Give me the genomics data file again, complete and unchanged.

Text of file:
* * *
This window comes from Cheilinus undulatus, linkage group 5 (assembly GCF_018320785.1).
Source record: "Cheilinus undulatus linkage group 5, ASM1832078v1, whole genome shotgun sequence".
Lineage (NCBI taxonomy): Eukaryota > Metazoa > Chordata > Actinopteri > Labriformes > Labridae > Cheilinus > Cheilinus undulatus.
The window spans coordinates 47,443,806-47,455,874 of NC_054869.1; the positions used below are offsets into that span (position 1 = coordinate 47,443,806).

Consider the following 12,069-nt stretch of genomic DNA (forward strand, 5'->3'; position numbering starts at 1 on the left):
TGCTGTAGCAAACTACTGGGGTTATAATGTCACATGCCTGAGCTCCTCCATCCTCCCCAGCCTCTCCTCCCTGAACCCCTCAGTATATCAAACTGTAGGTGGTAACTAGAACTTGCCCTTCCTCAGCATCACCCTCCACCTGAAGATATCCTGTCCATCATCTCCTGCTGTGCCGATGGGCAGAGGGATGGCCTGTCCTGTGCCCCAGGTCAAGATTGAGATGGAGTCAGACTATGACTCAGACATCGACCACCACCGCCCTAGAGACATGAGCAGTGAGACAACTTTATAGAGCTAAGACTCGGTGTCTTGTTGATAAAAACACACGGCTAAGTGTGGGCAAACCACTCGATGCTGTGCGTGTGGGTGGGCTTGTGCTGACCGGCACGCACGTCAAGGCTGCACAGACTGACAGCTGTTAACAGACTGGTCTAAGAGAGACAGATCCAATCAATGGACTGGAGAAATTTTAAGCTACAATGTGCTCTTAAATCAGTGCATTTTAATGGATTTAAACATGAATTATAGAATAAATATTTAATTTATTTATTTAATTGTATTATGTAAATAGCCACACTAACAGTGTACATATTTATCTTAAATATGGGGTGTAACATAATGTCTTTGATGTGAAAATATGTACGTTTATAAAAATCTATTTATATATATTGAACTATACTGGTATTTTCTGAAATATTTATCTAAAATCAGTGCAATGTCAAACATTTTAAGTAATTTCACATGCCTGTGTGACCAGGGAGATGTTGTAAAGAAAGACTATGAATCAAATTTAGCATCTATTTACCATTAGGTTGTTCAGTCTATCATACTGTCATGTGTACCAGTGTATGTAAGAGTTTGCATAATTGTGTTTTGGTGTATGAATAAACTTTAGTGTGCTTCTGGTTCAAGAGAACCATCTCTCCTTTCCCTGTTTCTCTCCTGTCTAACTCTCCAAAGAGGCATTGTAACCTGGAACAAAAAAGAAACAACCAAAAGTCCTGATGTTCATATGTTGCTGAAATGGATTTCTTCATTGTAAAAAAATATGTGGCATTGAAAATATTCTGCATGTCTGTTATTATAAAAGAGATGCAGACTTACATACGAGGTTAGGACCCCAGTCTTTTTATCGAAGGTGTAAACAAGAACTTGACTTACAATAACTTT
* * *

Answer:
This window comes from Cheilinus undulatus, linkage group 5 (assembly GCF_018320785.1).
Source record: "Cheilinus undulatus linkage group 5, ASM1832078v1, whole genome shotgun sequence".
Lineage (NCBI taxonomy): Eukaryota > Metazoa > Chordata > Actinopteri > Labriformes > Labridae > Cheilinus > Cheilinus undulatus.
The window spans coordinates 47,443,806-47,455,874 of NC_054869.1; the positions used below are offsets into that span (position 1 = coordinate 47,443,806).

Consider the following 12,069-nt stretch of genomic DNA (forward strand, 5'->3'; position numbering starts at 1 on the left):
TGCTGTAGCAAACTACTGGGGTTATAATGTCACATGCCTGAGCTCCTCCATCCTCCCCAGCCTCTCCTCCCTGAACCCCTCAGTATATCAAACTGTAGGTGGTAACTAGAACTTGCCCTTCCTCAGCATCACCCTCCACCTGAAGATATCCTGTCCATCATCTCCTGCTGTGCCGATGGGCAGAGGGATGGCCTGTCCTGTGCCCCAGGTCAAGATTGAGATGGAGTCAGACTATGACTCAGACATCGACCACCACCGCCCTAGAGACATGAGCAGTGAGACAACTTTATAGAGCTAAGACTCGGTGTCTTGTTGATAAAAACACACGGCTAAGTGTGGGCAAACCACTCGATGCTGTGCGTGTGGGTGGGCTTGTGCTGACCGGCACGCACGTCAAGGCTGCACAGACTGACAGCTGTTAACAGACTGGTCTAAGAGAGACAGATCCAATCAATGGACTGGAGAAATTTTAAGCTACAATGTGCTCTTAAATCAGTGCATTTTAATGGATTTAAACATGAATTATAGAATAAATATTTAATTTATTTATTTAATTGTATTATGTAAATAGCCACACTAACAGTGTACATATTTATCTTAAATATGGGGTGTAACATAATGTCTTTGATGTGAAAATATGTACGTTTATAAAAATCTATTTATATATATTGAACTATACTGGTATTTTCTGAAATATTTATCTAAAATCAGTGCAATGTCAAACATTTTAAGTAATTTCACATGCCTGTGTGACCAGGGAGATGTTGTAAAGAAAGACTATGAATCAAATTTAGCATCTATTTACCATTAGGTTGTTCAGTCTATCATACTGTCATGTGTACCAGTGTATGTAAGAGTTTGCATAATTGTGTTTTGGTGTATGAATAAACTTTAGTGTGCTTCTGGTTCAAGAGAACCATCTCTCCTTTCCCTGTTTCTCTCCTGTCTAACTCTCCAAAGAGGCATTGTAACCTGGAACAAAAAAGAAACAACCAAAAGTCCTGATGTTCATATGTTGCTGAAATGGATTTCTTCATTGTAAAAAAATATGTGGCATTGAAAATATTCTGCATGTCTGTTATTATAAAAGAGATGCAGACTTACATACGAGGTTAGGACCCCAGTCTTTTTATCGAAGGTGTAAACAAGAACTTGACTTACAATAACTTT